By Mary Pletsch 11 Oct 2020 no comment 106 Views

Our ancestors would envy our access to food.  Firstly, our grocery stores stock food from around the world.  Secondly, we can enjoy fresh vegetables all year long.  Fianlly, refrigerators and freezers help to preserve our food longer.

And yet, many of us eat the same foods over and over again.  Often they’re highly processed and nutritionally empty.

For the next few weeks, we’ll look at ways to make the most of our trips to buy food.

Think outside the box (store)

Large grocery stores are convenient, but they’re not the only places to get good food.  Consider picking up some of your groceries at a country market or farmer’s market.  Local produce is often very fresh and nutritious.  Also, buying local means your money stays in your community, supporting your neighbours.

Shop the outside of the grocery store

Most grocery stores are organized with fresh vegetables and fruit placed along a wall near the front.  Fresh meat and freshly baked bread rest against outside walls.  Meanwhile, the aisles are filled with processed foods.

This isn’t a strict rule.  For example, you can find salty, heavily processed meats in the deli.  But frozen vegetables from the frozen food aisle are almost as good as fresh.  They are also convenient to have on hand if you can’t always get to the store for fresh.  Generally speaking, though, by focusing most of your attention on the outside of the store, you’ll make it easier to fill your cart with fresh, healthy options.  Then you can venture into the aisles for a few finishing touches.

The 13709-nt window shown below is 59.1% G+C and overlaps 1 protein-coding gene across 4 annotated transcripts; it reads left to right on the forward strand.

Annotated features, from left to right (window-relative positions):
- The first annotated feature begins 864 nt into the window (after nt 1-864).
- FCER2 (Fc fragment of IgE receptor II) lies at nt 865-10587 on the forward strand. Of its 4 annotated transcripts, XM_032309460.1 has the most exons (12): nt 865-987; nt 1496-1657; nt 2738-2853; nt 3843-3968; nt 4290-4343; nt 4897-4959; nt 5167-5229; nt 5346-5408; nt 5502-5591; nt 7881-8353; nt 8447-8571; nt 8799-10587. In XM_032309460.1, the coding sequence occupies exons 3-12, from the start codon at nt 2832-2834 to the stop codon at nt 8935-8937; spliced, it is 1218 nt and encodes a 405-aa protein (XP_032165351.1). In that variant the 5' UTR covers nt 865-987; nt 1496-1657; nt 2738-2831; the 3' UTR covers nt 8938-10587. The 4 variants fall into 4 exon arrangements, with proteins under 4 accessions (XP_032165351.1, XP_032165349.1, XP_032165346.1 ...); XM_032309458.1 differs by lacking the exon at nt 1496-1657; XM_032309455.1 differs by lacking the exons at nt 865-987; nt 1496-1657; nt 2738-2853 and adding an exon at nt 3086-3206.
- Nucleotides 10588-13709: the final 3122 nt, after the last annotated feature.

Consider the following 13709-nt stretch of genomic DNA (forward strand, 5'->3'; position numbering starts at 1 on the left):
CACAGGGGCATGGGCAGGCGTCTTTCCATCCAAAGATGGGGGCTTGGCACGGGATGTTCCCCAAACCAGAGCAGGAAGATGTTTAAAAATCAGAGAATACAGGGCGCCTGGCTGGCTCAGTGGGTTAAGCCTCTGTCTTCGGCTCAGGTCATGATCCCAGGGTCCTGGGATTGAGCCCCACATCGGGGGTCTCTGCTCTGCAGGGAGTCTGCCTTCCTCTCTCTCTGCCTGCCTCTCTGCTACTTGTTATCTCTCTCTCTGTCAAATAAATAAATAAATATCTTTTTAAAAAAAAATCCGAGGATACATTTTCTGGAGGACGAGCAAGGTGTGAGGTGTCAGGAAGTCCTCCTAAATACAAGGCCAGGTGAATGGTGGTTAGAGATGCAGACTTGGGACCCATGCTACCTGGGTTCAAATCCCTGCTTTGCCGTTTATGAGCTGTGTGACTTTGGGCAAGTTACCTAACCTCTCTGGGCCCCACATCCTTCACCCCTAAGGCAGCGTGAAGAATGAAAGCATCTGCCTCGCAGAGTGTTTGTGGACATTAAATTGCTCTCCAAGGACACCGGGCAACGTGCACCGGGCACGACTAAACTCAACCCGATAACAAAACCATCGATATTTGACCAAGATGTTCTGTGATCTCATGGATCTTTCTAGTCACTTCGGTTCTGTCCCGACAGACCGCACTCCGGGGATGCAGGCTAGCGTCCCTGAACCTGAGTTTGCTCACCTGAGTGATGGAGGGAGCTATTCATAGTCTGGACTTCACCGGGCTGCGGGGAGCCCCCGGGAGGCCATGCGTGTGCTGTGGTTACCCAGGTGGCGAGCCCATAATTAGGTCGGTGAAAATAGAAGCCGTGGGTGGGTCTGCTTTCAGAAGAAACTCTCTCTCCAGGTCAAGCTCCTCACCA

Read the labels

Do you know what’s in your food?  Labels help you to make informed choices.

Sometimes it’s surprising just how much salt or sugar, or how many calories or trans fats, you’ll find in a previously appealing food!

Think twice about foods with long lists of chemical names in the ingredient listing.  Whenever possible, avoid foods with artificial colouring.

Do you need to avoid a certain food for medical reasons?  That food might be an ingredient in unexpected places.  Would you expect to find milk in lunch meat?  How about wheat in sauce?  The label will warn you away from foods you shouldn’t be eating.

Next week we’ll look at four ways to counteract the temptation of junk food.

 

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